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In Insurance Matters Issues 9 and 10 we looked at how a company prepares for a cyber breach and the types of losses that businesses can directly experience following a breach. In this article, we look at the actions that may be brought against a company by others following a cyber breach—otherwise known as third party claims. 

The most common third party claim arises out of a breach of the Australian Privacy Principles (APP), for failing to properly hold personally identifying information on behalf of individuals. If there is a direct financial loss as a result of the theft of personally identifying information, a claim for the recovery of the loss can be brought against the company. 

Can an individual bring a claim for compensation if there is no direct financial loss? 

Currently there is no private cause of action for the tort of breach of privacy in Australia, but a claim can be brought by an individual as a complaint under the Privacy Act 1988 (Cth) and is dealt with by the Office of Australian Information Commission (OAIC). The Act also allows for a representative complaint to be brought. 

When responding to a complaint, the Commission is empowered to: 

  • make enquiries 
  • attempt to conciliate the complaint
  • conduct an investigation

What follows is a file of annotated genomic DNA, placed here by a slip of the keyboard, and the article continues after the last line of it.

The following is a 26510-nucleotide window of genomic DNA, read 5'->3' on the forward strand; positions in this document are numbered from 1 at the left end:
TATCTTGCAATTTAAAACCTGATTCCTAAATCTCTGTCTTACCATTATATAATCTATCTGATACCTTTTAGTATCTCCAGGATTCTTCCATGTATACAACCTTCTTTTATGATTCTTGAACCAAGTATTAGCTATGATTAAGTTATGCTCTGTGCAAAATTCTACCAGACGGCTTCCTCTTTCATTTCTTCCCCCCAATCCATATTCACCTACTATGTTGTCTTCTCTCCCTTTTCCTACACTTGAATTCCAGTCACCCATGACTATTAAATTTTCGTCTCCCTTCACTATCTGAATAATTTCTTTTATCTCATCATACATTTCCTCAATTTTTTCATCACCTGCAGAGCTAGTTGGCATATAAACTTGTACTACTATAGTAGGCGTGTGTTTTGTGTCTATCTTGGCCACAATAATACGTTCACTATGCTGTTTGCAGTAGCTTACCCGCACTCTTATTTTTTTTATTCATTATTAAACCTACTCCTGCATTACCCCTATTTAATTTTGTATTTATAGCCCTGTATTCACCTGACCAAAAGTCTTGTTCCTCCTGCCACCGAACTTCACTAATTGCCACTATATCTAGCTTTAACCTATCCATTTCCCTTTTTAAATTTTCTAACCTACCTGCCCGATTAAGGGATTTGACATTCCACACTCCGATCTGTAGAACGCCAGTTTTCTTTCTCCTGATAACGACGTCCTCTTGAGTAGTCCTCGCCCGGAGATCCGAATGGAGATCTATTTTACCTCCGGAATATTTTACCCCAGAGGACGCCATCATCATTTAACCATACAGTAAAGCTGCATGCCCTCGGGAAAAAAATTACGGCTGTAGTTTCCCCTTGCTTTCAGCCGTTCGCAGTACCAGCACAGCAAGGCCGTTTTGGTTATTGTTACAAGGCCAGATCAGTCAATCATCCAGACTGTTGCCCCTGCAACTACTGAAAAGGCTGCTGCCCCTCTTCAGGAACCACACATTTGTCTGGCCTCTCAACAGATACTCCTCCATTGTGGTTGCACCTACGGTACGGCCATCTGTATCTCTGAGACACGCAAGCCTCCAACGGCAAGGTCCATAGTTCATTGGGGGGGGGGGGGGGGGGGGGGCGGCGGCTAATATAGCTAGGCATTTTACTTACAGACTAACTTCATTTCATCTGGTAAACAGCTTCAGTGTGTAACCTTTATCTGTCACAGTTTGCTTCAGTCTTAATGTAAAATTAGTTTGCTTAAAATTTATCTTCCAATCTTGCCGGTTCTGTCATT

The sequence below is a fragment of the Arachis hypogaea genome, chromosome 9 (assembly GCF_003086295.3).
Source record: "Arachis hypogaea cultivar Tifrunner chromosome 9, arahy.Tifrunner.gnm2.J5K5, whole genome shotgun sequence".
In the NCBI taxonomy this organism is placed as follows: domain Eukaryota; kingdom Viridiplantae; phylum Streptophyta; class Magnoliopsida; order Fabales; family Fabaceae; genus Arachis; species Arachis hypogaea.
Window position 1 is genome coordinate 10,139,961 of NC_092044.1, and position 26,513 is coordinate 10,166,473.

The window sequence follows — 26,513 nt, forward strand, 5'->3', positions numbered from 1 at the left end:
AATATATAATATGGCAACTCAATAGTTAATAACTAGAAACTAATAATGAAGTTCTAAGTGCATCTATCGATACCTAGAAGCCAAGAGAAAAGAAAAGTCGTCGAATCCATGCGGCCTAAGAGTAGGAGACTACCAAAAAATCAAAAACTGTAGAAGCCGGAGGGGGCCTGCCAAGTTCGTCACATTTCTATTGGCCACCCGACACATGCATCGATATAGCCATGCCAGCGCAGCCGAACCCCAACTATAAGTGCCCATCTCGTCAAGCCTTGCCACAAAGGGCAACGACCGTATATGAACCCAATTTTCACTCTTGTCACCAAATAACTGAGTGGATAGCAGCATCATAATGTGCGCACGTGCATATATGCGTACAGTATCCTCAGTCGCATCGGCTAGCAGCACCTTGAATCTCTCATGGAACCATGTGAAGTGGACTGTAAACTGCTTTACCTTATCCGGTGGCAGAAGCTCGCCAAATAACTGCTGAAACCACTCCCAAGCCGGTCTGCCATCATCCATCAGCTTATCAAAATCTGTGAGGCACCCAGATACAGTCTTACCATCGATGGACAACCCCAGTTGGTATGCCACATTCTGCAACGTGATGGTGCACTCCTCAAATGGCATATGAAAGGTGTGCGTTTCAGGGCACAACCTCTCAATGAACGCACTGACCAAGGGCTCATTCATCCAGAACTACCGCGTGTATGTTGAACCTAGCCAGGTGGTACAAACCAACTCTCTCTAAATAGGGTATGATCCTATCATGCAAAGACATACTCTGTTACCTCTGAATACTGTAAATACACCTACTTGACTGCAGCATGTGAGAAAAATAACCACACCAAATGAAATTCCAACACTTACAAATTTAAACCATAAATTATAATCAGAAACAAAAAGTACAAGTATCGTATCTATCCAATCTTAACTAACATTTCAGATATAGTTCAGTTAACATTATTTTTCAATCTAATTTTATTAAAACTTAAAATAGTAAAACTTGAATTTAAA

• accept an enforceable undertaking, and
  • make a determination on the complaint. 

A determination by the Commission can also include a financial determination. When making a determination the Commissioner is guided by the Guide to privacy regulatory action published by the OAIC, which states the following principles: 

  • where a complaint is substantiated and loss or damage is suffered, the legislation contemplates some form of redress in the ordinary course 
  • awards should be restrained but not minimal 
  • in measuring compensation, the principles of damages applied in tort law will assist, although the ultimate guide is the statute 
  • aggravated damages may be awarded in an appropriate case, and 
  • compensation should be assessed having regard to the complainant's reaction and not to the perceived reaction of the majority of the community or of a reasonable person in similar circumstances. 

Awards of compensation by the Commission, as a generalisation, range between $5,000 and $20,000 and are not subject to thresholds for an award as would be the case under, for example, the Competition and Consumer Act 2010 (Cth) (CCA) or the Civil Liability Act 2002 (NSW). 

Will there be a tort for breach of privacy? 

In the Australian Law Reform Commission (ALRC) Report into Serious Invasions of Privacy in the Digital Era, the ALRC "recommended that the Commonwealth should create a private right to sue for a serious invasion of privacy". 

The recommended cause of action bears many similarities to the cause of action first proposed by the ALRC in 2008. As recently as March 2016, the NSW Standing Committee on Law and Justice produced a report entitled Remedies for serious invasion of privacy in NSW (Standing Committee Report). While the law reform process has looked at intentional acts, the Standing Committee Report has also included cyber breaches that allow access to personally identifying information as a pre-cursor to the proposed cause of action.